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US embassy in Sweden issues advice on Trump travel ban

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US embassy in Sweden issues advice on Trump travel ban
A New York rally protesting against the executive order. Photo: TT
16:17 CET+01:00
After Donald Trump's ban on citizens of seven Muslim-majority countries entering the US caused widespread confusion, the US Embassy in Sweden has issued a statement offering advice to those affected by the executive order.

Nationals of the seven countries affected by US President Donald Trump's travel ban have been advised not to schedule a visa appointment or pay visa fees for the time being, the US Embassy in Sweden said in a statement on Monday afternoon.

"Visa issuance to nationals of the countries of Iraq, Iran, Libya, Somalia, Sudan, Syria and Yemen has been suspended effective immediately until further notification," the embassy said.

It also warned citizens of the seven Muslim-majority countries not to attend visa appointments if they had already scheduled them, saying anyone who tried to do so would "not be permitted entry to the Embassy/Consulate".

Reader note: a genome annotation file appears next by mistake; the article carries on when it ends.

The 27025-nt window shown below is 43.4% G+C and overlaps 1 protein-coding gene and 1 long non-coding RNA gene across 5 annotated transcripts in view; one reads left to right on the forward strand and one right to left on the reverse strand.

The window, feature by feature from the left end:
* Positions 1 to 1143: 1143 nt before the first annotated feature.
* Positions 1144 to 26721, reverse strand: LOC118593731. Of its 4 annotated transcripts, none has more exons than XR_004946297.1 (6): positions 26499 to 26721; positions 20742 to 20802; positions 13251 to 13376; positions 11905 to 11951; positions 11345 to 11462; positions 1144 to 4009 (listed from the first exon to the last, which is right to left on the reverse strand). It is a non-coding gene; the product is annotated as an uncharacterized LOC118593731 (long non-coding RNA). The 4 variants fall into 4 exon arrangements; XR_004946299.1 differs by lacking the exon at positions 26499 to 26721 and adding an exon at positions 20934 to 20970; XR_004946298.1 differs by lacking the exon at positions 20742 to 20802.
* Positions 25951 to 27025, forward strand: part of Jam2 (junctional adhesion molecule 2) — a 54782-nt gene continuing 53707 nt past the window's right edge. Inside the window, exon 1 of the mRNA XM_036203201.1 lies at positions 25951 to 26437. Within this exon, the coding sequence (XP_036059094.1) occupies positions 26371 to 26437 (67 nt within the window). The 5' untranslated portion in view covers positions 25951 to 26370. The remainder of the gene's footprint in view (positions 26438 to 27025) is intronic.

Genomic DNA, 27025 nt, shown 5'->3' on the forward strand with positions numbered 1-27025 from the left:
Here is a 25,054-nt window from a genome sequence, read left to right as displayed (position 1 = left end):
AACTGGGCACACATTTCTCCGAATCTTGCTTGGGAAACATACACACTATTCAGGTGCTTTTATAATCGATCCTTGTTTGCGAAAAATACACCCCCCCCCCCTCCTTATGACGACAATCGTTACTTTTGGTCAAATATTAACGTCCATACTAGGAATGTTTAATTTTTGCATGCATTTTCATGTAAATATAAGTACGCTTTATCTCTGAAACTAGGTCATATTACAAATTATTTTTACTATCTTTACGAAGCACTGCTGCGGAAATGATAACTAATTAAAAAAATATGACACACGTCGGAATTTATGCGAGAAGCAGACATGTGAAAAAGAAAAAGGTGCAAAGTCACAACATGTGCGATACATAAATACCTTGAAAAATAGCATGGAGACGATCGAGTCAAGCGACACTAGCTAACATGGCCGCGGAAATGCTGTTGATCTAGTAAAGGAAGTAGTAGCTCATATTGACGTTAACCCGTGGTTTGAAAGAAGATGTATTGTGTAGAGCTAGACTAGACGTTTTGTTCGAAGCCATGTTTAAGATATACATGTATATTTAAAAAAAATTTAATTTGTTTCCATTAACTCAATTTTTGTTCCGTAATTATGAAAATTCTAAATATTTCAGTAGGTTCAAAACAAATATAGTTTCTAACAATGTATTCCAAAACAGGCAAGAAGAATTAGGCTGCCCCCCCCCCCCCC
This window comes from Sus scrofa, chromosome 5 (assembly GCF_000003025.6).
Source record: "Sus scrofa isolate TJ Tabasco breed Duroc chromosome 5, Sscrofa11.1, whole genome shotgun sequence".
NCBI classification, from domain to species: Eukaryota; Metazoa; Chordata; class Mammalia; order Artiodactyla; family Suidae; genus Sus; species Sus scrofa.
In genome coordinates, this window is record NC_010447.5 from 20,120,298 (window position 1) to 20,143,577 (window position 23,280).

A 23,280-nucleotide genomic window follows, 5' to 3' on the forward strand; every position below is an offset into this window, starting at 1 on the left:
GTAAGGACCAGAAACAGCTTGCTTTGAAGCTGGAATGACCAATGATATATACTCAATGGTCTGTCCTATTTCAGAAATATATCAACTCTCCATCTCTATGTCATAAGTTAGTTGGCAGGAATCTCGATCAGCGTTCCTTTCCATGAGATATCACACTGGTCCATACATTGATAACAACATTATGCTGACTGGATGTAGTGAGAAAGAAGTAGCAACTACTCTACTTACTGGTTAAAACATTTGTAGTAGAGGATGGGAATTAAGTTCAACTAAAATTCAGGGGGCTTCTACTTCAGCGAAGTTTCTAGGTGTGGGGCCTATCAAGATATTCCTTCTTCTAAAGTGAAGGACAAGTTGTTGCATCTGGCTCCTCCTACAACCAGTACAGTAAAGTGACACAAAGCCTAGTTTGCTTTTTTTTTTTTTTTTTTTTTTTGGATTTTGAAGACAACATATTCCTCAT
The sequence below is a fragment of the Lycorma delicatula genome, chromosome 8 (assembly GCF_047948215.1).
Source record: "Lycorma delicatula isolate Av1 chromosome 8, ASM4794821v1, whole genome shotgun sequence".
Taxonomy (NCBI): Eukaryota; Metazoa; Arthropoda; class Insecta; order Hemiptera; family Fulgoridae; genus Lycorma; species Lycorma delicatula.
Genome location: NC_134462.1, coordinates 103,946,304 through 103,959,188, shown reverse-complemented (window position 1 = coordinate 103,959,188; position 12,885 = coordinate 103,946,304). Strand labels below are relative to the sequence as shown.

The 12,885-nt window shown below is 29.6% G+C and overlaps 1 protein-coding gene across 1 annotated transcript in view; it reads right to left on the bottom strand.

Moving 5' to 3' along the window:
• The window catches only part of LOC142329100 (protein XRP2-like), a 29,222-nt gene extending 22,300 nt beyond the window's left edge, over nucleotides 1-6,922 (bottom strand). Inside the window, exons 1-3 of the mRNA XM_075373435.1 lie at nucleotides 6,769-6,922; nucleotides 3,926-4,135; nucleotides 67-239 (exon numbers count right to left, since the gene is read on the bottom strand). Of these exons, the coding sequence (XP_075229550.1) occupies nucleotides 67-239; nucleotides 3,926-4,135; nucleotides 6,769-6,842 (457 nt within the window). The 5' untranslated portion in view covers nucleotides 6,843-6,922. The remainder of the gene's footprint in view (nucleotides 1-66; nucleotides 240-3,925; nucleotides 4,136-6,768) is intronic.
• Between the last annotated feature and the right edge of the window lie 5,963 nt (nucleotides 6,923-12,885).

The embassy will announce any changes affecting travellers to the United States "as soon as that information is available", it added. Anyone concerned that they might be affected or seeking help with a visa application can contact the embassy's customer services department by phone or email.

The ban has caused confusion around the world, including in Sweden where thousands of dual-nationality holding citizens could be affected. The US Embassy's update does not explicitly comment on how the rules impact those with dual nationality in particular. The Local contacted the embassy for clarification of the matter.

Foreign Minister Margot Wallström said it had been difficult to get clear details from the US, telling broadcaster SVT on Sunday evening: "The latest, unconfirmed word is that Swedish-Iranians will not be allowed in [to the US]." The Foreign Ministry is due to meet with the US chargé d'affaires on Monday to discuss the issue.

Wallström also called the US ruling "regrettable" and said it would increase distrust and conflict, while the American-British husband of Sweden's Princess Madeleine labelled the executive order "shameful" and "ignorant".

Around 90,000 people of Iranian background live in Sweden, of which 50-60,000 have dual citizenship. The Swedish-Iranian Association (Iranska riksförbundet) has asked Foreign Minister Wallström to emphasize to the US Embassy about how big a concern the ban is for many Swedish citizens.

 

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